There isn’t anything that can be said today about the Cardinals’ defense last season that hasn’t been said, written, and shouted repeatedly in the months since the tumultuous 2016 campaign concluded. It was bad. The Cardinals publicly stated it needed to be better, and would be prioritized going forward. Mashing home runs became the default identity of the team as the season progressed, but in the end, the deficiencies in other area could not be overcome.
For all the conversation about a better defense, the Cardinals arrived in Jupiter, Florida in February with largely the same group of position players from a year ago. It was easy to envision Dexter Fowler reshaping the outfield, as Randal Grichuk could shift from center to left to increase the athletic aesthetic of the group. But on the infield, the names were basically the same.
The roles were pledged to be different.
Matt Carpenter, below average elsewhere on the infield, would make a home at first base. Aledmys Diaz would return to shortstop, where blunders from early in his rookie season faded to steady defending as last summer wore on. Former shortstop Jhonny Peralta’s reintroduction to regular time at the hot corner last year was an unmitigated disaster according to defensive metrics. The Cardinals hoped that with a healthier body and a full offseason to prepare for the position, Peralta would be better at third.
It all sounded fine, if not a bit underwhelming, to fans who longed for substantive changes around the horn. Through these small changes, the Cardinals could achieve better defense–but the lynchpin in the whole thing had to be Kolten Wong.
“I was bullish on the defensive side,” John Mozeliak said on the Fox Sports Midwest broadcast Saturday. “I certainly think the way some of our players have entered camp and played defense this year in our camp has been positive. Kolten, I do think, gives you the most sure hands defensively and range.”
Wong can do more with a glove than any other infielder on the St. Louis roster. If everyone else on the infield could provide average to slightly above average defense, Wong could elevate the group to achieve the type of results the Cardinals desire.
To do so, he would have to play. According to new statements by the team, in order to to play, he’s going to need to hit–at least a little more than he has been so far this spring.
“You still have to do both,” Mozeliak said of Wong requiring not only good defense, but also a solid bat to earn playing time. “There is that sort of balance. But sometimes, with Kolten you sometimes feel he takes his at-bats with him out there to the field. Then you have the problem. In essence, what we are hoping to see is that he gets off to a good start and he can keep pushing forward. If he takes hold of that job, then it's his. I do feel like what you've seen from other players in this camp gives you reason for confidence that there are other alternatives.”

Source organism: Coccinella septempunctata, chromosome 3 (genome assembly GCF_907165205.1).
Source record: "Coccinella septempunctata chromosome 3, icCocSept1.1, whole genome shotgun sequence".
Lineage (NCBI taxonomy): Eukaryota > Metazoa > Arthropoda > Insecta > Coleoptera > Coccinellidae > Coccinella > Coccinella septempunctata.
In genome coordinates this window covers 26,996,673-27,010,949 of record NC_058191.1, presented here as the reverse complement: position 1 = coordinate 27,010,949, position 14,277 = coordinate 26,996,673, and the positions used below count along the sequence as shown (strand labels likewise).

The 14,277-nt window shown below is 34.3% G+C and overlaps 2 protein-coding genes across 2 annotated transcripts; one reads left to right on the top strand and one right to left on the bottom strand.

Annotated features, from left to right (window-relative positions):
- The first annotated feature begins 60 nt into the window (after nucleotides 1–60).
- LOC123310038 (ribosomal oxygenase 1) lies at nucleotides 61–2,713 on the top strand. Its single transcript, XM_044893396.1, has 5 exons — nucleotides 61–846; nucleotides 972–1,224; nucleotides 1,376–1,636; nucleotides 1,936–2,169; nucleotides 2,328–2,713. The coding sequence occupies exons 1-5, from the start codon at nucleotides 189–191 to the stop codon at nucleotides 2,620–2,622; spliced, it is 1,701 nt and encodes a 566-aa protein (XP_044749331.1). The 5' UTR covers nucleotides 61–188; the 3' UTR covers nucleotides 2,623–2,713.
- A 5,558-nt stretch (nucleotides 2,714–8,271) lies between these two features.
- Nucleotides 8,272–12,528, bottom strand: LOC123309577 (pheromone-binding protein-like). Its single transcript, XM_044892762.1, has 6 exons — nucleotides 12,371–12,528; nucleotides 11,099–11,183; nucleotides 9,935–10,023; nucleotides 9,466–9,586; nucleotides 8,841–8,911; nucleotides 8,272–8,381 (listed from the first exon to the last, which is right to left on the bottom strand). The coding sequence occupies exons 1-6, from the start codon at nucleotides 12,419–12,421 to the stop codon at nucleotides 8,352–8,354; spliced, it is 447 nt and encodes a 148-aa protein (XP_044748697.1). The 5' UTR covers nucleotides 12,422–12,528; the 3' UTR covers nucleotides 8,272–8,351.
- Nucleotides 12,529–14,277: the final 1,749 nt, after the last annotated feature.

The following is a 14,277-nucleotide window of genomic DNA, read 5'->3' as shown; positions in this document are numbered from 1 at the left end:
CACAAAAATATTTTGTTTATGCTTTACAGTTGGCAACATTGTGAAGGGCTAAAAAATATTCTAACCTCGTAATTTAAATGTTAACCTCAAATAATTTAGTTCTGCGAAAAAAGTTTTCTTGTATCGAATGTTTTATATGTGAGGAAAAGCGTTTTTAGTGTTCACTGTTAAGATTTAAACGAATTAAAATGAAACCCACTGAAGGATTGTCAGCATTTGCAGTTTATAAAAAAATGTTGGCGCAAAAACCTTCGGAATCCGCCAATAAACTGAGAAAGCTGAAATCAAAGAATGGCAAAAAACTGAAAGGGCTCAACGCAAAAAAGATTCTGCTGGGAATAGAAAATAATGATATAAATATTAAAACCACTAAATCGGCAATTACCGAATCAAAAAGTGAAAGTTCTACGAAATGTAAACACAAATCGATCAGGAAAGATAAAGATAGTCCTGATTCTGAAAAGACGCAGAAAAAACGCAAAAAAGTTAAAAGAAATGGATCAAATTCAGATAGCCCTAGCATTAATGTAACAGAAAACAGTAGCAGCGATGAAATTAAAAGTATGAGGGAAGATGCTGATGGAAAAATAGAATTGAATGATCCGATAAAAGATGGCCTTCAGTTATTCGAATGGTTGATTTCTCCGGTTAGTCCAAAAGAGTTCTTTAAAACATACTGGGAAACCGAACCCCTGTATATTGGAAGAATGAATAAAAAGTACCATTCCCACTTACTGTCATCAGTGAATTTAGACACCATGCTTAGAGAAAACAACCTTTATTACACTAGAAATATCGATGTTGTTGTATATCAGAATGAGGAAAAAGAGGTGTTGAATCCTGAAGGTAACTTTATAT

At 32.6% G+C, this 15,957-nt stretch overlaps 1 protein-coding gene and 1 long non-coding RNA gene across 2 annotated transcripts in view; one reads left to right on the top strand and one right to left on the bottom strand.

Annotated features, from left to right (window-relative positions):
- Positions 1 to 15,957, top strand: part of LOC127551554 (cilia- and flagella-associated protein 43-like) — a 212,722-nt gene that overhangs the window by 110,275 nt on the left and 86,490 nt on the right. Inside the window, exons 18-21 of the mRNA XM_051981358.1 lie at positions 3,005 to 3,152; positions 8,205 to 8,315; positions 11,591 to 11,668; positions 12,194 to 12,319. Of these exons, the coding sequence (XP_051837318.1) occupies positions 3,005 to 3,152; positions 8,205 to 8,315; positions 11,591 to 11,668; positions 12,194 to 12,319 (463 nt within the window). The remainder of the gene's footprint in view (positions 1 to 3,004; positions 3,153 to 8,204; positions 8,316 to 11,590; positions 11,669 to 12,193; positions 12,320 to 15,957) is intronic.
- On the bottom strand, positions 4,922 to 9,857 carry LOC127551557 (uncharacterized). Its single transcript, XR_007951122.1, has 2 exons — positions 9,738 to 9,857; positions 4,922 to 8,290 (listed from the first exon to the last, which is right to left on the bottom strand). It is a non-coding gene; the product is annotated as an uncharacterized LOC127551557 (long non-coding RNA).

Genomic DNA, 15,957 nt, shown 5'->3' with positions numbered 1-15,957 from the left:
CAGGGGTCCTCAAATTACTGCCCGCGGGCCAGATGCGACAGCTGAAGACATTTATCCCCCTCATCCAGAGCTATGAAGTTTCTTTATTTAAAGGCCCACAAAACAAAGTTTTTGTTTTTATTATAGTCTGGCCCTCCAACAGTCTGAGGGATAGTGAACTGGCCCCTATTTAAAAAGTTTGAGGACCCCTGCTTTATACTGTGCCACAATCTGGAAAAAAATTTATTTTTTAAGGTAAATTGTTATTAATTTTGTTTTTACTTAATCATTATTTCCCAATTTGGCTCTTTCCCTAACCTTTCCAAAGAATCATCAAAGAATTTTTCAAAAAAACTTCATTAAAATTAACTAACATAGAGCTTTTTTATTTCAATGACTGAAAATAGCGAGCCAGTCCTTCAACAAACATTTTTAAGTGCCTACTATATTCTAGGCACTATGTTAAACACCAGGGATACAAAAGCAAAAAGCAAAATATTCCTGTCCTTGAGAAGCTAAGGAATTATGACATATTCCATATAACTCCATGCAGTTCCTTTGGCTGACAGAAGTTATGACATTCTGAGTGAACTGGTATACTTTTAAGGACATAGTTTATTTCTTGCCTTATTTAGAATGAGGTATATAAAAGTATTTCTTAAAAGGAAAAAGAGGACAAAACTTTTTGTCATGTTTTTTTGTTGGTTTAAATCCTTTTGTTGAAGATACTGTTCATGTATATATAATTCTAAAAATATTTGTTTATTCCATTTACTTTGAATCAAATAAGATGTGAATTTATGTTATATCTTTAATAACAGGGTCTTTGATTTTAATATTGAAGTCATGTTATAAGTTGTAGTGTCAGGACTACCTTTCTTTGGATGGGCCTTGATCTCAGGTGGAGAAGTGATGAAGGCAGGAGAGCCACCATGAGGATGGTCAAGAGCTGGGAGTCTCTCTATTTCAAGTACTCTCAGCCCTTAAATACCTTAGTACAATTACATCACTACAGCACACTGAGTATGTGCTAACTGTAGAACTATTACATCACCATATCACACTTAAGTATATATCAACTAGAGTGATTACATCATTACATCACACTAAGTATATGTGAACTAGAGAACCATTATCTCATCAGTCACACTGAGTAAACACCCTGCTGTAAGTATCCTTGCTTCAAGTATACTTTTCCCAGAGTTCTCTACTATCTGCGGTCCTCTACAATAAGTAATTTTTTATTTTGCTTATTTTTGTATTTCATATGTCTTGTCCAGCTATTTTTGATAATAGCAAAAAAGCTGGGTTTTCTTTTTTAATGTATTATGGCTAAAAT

Wong’s .190/.277/.262 batting line this spring–especially compared to Greg Garcia’s impressive .349/.383/.558 line–threatens to derail the offseason expectation that Wong would be entrenched at second base. Mike Matheny's inclination to bench Wong instead of riding him as an everyday player through the tough times–like he did with Grichuk successfully during the second half of the season–is a mindset threatening to make an encore appearance.
“That's something we are going to have to consider,” Mozeliak said regarding a possible platoon between Wong and Garcia or Jedd Gyorko, who bats right. “We can't expect these guys to play sharp if they never play. It's a challenge."
Fair point by Mozeliak: it’s hard to keep hot hitters out of the lineup. Few things are more frustrating for a bench player than having a big game in a rare start, but going right back to riding pine the next night–it’s nearly impossible to find a good rhythm.
Just ask the supposed starting second baseman, whose lack of consistent work last season was used at times to justify his sluggish play. It sounds like he could be in danger of seeing last year’s troublesome circumstances crop up yet again.
“It's hard to say,” Mozeliak answered as to whether Wong could find his groove out of a platoon role. “I can't speak for a player on how they react to inconsistent play. Some people, it's fine. Other people, it pulls them down. Everyone is different. Regardless of whether he's playing every day or playing four days a week, you just hope he gets off to a quick start.”
Everyone hopes so. Because if he doesn’t, the defensive alignment of the new-look Cardinals is going to look strikingly similar to the one the team employed a year ago.
Copyright 2017 KMOV (Meredith Corporation). All rights reserved.